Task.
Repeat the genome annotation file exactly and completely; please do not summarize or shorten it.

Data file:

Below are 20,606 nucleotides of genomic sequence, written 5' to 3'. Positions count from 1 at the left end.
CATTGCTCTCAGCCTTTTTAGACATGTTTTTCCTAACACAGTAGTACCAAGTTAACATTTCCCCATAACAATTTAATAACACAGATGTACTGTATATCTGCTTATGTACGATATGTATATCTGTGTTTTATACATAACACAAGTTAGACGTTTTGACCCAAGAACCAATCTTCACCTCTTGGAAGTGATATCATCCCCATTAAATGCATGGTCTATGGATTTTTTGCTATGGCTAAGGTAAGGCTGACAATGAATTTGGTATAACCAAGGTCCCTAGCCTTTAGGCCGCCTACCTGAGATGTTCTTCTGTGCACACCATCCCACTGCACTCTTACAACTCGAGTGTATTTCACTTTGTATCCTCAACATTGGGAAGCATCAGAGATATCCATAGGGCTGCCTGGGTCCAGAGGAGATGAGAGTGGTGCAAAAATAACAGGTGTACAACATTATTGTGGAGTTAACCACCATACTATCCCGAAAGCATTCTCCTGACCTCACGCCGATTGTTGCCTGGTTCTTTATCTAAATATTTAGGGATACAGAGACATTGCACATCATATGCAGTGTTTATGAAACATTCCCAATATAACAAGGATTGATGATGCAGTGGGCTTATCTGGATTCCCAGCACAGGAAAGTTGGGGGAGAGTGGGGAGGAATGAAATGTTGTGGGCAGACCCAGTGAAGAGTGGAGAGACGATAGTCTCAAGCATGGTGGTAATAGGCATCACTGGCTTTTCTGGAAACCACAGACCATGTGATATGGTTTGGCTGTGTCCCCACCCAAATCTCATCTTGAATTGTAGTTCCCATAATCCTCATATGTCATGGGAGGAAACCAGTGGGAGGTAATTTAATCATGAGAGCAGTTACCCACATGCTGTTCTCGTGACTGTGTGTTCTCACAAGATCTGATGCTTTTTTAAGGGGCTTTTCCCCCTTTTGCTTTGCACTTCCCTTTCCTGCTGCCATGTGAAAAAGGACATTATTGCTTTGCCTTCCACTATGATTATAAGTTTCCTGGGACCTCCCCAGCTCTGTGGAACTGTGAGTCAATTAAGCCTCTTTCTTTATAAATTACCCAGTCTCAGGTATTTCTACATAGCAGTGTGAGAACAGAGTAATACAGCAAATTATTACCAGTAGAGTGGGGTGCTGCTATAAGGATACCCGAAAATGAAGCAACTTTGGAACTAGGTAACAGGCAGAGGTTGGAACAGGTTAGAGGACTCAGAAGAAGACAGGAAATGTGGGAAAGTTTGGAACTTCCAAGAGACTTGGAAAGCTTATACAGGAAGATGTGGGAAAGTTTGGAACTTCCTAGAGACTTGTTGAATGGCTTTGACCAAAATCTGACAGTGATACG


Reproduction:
Below are 20,606 nucleotides of genomic sequence, written 5' to 3'. Positions count from 1 at the left end.
CATTGCTCTCAGCCTTTTTAGACATGTTTTTCCTAACACAGTAGTACCAAGTTAACATTTCCCCATAACAATTTAATAACACAGATGTACTGTATATCTGCTTATGTACGATATGTATATCTGTGTTTTATACATAACACAAGTTAGACGTTTTGACCCAAGAACCAATCTTCACCTCTTGGAAGTGATATCATCCCCATTAAATGCATGGTCTATGGATTTTTTGCTATGGCTAAGGTAAGGCTGACAATGAATTTGGTATAACCAAGGTCCCTAGCCTTTAGGCCGCCTACCTGAGATGTTCTTCTGTGCACACCATCCCACTGCACTCTTACAACTCGAGTGTATTTCACTTTGTATCCTCAACATTGGGAAGCATCAGAGATATCCATAGGGCTGCCTGGGTCCAGAGGAGATGAGAGTGGTGCAAAAATAACAGGTGTACAACATTATTGTGGAGTTAACCACCATACTATCCCGAAAGCATTCTCCTGACCTCACGCCGATTGTTGCCTGGTTCTTTATCTAAATATTTAGGGATACAGAGACATTGCACATCATATGCAGTGTTTATGAAACATTCCCAATATAACAAGGATTGATGATGCAGTGGGCTTATCTGGATTCCCAGCACAGGAAAGTTGGGGGAGAGTGGGGAGGAATGAAATGTTGTGGGCAGACCCAGTGAAGAGTGGAGAGACGATAGTCTCAAGCATGGTGGTAATAGGCATCACTGGCTTTTCTGGAAACCACAGACCATGTGATATGGTTTGGCTGTGTCCCCACCCAAATCTCATCTTGAATTGTAGTTCCCATAATCCTCATATGTCATGGGAGGAAACCAGTGGGAGGTAATTTAATCATGAGAGCAGTTACCCACATGCTGTTCTCGTGACTGTGTGTTCTCACAAGATCTGATGCTTTTTTAAGGGGCTTTTCCCCCTTTTGCTTTGCACTTCCCTTTCCTGCTGCCATGTGAAAAAGGACATTATTGCTTTGCCTTCCACTATGATTATAAGTTTCCTGGGACCTCCCCAGCTCTGTGGAACTGTGAGTCAATTAAGCCTCTTTCTTTATAAATTACCCAGTCTCAGGTATTTCTACATAGCAGTGTGAGAACAGAGTAATACAGCAAATTATTACCAGTAGAGTGGGGTGCTGCTATAAGGATACCCGAAAATGAAGCAACTTTGGAACTAGGTAACAGGCAGAGGTTGGAACAGGTTAGAGGACTCAGAAGAAGACAGGAAATGTGGGAAAGTTTGGAACTTCCAAGAGACTTGGAAAGCTTATACAGGAAGATGTGGGAAAGTTTGGAACTTCCTAGAGACTTGTTGAATGGCTTTGACCAAAATCTGACAGTGATACG